You should have an appropriate “mix” of sources, meaning a variety of different types of sources on the topic. Wikipedia can be a starting place for information, but you need to dig deeper than that. Research your topic on the Internet; in books, newspapers, and magazines; in encyclopedias and other reference works; in academic journals and perhaps trade or professional publications. Check both primary and secondary sources. Look in scholarly, technical, special-interest magazines as well as popular, non-technical, general-interest publications.
Don’t forget to check your library’s periodicals databases. Even though these databases are on the Internet, they are only accessible with a paid subscription from your college or public library. So they will take you to articles that are not available through Google, Google Scholar, or other search engines. (See: Search Operators for Research.)
An easy way of finding the best sources on a topic is to read the bibliography, if there is one, at the end of articles and books (or references and external links at the end of Wikipedia entries). When a source is frequently referred to by other sources, it’s worth checking out. Find as many different sources, with as many different viewpoints toward the topic, as you can; see what they all have to say, and come to your own conclusion.
It would be nice, at the end of your research project, if, after choosing “all-day kindergarten” as your topic, you could make an argument on that topic with some conviction—and more importantly, with some credibility. That means being familiar with both the evidence in support of your view and that in support of other views.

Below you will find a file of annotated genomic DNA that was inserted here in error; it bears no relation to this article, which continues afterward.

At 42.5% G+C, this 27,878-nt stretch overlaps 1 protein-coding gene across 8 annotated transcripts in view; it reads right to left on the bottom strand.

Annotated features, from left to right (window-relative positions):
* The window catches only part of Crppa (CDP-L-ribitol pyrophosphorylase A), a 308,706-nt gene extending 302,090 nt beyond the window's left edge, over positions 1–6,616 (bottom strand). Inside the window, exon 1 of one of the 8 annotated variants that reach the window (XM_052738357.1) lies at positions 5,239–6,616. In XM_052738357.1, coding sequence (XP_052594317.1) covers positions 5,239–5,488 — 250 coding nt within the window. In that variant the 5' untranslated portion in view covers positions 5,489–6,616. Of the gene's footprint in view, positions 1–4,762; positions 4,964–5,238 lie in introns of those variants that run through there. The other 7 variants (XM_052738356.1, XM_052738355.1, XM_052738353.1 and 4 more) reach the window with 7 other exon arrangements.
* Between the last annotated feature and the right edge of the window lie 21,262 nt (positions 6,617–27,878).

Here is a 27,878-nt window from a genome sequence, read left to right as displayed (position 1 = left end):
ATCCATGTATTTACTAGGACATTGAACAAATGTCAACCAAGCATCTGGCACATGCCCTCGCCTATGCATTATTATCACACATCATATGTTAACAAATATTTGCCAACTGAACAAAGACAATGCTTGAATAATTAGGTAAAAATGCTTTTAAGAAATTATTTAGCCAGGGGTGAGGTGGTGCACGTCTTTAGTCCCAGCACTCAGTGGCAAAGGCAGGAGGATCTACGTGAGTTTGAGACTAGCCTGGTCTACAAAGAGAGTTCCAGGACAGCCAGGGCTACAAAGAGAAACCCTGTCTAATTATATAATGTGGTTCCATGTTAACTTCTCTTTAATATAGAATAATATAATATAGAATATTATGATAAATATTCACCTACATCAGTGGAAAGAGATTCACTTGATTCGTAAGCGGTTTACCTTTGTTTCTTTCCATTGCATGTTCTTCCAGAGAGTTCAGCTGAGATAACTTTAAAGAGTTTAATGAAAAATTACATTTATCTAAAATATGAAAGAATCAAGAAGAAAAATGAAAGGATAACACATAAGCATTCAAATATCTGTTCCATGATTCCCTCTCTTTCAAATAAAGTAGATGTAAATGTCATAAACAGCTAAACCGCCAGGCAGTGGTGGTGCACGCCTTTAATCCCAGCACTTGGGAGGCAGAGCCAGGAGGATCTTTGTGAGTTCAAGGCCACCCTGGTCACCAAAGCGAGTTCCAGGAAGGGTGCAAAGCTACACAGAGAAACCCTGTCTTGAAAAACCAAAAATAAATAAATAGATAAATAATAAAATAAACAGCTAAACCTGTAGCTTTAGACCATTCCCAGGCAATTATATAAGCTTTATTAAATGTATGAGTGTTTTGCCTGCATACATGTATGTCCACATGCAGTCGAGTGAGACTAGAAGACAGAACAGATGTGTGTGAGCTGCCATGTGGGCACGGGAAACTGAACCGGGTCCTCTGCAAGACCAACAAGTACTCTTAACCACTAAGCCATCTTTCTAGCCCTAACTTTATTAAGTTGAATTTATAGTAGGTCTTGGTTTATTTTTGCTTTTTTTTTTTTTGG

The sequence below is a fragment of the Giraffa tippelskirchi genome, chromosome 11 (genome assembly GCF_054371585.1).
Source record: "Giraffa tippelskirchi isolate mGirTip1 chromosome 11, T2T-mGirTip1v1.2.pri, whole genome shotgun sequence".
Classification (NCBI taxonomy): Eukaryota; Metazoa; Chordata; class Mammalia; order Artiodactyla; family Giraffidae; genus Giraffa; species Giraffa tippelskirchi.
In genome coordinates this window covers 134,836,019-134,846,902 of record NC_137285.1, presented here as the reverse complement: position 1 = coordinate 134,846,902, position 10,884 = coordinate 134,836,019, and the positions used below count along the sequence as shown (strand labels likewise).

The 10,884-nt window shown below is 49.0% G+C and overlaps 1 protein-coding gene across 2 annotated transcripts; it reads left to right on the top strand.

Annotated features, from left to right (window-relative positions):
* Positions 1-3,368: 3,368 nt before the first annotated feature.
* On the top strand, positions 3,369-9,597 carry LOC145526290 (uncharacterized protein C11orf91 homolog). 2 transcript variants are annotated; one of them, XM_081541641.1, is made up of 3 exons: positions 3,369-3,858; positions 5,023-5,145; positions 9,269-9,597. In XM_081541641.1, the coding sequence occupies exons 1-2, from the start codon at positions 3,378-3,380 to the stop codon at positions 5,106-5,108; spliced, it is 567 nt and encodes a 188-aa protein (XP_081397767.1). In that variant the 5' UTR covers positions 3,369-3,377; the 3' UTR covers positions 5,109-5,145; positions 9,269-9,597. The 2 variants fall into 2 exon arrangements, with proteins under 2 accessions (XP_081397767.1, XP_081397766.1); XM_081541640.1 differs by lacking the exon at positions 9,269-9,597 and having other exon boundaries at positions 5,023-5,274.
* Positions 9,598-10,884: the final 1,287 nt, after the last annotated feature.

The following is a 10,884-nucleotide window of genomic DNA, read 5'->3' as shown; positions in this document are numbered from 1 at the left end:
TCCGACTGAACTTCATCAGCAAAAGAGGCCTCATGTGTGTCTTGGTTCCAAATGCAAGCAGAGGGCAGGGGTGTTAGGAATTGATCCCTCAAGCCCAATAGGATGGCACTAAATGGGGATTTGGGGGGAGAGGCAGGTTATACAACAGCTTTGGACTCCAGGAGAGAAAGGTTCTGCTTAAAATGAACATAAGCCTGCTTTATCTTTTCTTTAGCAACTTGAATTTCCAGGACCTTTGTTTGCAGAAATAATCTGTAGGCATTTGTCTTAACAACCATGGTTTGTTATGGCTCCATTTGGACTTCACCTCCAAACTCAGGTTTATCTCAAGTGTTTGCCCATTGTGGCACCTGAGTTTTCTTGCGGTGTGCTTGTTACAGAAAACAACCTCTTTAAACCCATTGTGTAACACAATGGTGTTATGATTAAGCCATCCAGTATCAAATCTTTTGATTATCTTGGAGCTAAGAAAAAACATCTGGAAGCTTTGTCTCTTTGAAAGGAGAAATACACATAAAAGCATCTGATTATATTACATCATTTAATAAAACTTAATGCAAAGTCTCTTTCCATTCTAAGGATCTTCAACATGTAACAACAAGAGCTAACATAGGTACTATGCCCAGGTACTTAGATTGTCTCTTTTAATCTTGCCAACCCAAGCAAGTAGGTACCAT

The Working Bibliography
As you narrow and focus your topic, and gather your sources, remember to record the publication data (the information needed for a bibliography) for the sources you feel likely to use in your research paper. List those sources in a working bibliography. Even if you think you won’t actually cite them in your research essay—and you will eventually discard some of the sources you find—it’s easier to keep track of those sources as you go along rather than trying to find them again later if you do decide to use them.
If you can gather a list of twenty substantial sources, you will know that you have enough information relating to the topic to meet the research requirements. It is highly likely that in your final essay you will cite fewer than half of the twenty or more sources you started out with. But your research objective is to learn your topic well enough that you can write about it with some authority, and that means reading a lot of sources to familiarize yourself with all angles of the topic.
Once you have your research, you need to be able to utilize the source materials in your paper and that is where the MLA Style Guide comes into play. MLA stands for the Modern Language Association, which is a group of college professors who develop rules governing formatting papers and citing sources. There are other style guides such as that of the APA (American Psychological Association) and the Chicago Manual of Style. But ENG 101 and ENG 102 courses across the United States all teach MLA.
In general, any information not considered common knowledge (something known by most people in your audience) that is included from another source whether quoted or not, must be cited. This includes statistics, theories, opinions, anecdotes, and of course all direct quotations. Always place quotation marks around any information taken directly from the original source. When in doubt, cite it.
The research paper must include a Works Cited list, which is the MLA version of a bibliography or list of sources. You will have to find out what information goes in each particular type of entry, in what order, and how it is formatted (for instance, article titles are placed in quotation marks while publication titles are italicized). For more specific details, refer to the MLA Handbook for Writers of Research Papers or the Online Writing Lab (OWL) at Purdue University.